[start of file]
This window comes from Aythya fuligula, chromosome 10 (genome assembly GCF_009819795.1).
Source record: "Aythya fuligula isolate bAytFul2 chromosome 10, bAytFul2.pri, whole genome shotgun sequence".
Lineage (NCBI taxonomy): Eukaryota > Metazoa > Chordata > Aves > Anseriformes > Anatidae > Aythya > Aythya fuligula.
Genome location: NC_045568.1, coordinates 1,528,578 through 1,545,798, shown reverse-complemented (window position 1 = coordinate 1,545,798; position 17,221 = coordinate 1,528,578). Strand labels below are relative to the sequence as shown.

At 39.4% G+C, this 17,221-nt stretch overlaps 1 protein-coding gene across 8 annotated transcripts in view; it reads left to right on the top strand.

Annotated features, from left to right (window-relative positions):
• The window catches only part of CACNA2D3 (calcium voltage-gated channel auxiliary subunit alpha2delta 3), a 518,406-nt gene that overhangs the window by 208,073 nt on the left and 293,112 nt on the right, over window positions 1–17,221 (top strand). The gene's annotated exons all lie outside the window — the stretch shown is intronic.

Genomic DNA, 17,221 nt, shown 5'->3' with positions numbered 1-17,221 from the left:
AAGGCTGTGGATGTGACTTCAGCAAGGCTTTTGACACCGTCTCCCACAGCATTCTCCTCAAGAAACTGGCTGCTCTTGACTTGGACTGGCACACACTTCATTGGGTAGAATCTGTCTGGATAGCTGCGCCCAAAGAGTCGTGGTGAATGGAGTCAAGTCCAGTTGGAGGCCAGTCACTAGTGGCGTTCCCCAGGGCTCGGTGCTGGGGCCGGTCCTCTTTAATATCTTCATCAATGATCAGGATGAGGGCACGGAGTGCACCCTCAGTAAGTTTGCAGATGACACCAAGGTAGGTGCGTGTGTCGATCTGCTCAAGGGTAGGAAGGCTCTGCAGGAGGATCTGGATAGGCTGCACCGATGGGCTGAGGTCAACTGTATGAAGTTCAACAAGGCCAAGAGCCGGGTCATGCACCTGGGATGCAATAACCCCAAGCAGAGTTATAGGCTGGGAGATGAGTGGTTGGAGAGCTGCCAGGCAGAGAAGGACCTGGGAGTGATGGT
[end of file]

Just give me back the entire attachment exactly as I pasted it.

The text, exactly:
This window comes from Aythya fuligula, chromosome 10 (genome assembly GCF_009819795.1).
Source record: "Aythya fuligula isolate bAytFul2 chromosome 10, bAytFul2.pri, whole genome shotgun sequence".
Lineage (NCBI taxonomy): Eukaryota > Metazoa > Chordata > Aves > Anseriformes > Anatidae > Aythya > Aythya fuligula.
Genome location: NC_045568.1, coordinates 1,528,578 through 1,545,798, shown reverse-complemented (window position 1 = coordinate 1,545,798; position 17,221 = coordinate 1,528,578). Strand labels below are relative to the sequence as shown.

At 39.4% G+C, this 17,221-nt stretch overlaps 1 protein-coding gene across 8 annotated transcripts in view; it reads left to right on the top strand.

Annotated features, from left to right (window-relative positions):
• The window catches only part of CACNA2D3 (calcium voltage-gated channel auxiliary subunit alpha2delta 3), a 518,406-nt gene that overhangs the window by 208,073 nt on the left and 293,112 nt on the right, over window positions 1–17,221 (top strand). The gene's annotated exons all lie outside the window — the stretch shown is intronic.

Genomic DNA, 17,221 nt, shown 5'->3' with positions numbered 1-17,221 from the left:
AAGGCTGTGGATGTGACTTCAGCAAGGCTTTTGACACCGTCTCCCACAGCATTCTCCTCAAGAAACTGGCTGCTCTTGACTTGGACTGGCACACACTTCATTGGGTAGAATCTGTCTGGATAGCTGCGCCCAAAGAGTCGTGGTGAATGGAGTCAAGTCCAGTTGGAGGCCAGTCACTAGTGGCGTTCCCCAGGGCTCGGTGCTGGGGCCGGTCCTCTTTAATATCTTCATCAATGATCAGGATGAGGGCACGGAGTGCACCCTCAGTAAGTTTGCAGATGACACCAAGGTAGGTGCGTGTGTCGATCTGCTCAAGGGTAGGAAGGCTCTGCAGGAGGATCTGGATAGGCTGCACCGATGGGCTGAGGTCAACTGTATGAAGTTCAACAAGGCCAAGAGCCGGGTCATGCACCTGGGATGCAATAACCCCAAGCAGAGTTATAGGCTGGGAGATGAGTGGTTGGAGAGCTGCCAGGCAGAGAAGGACCTGGGAGTGATGGT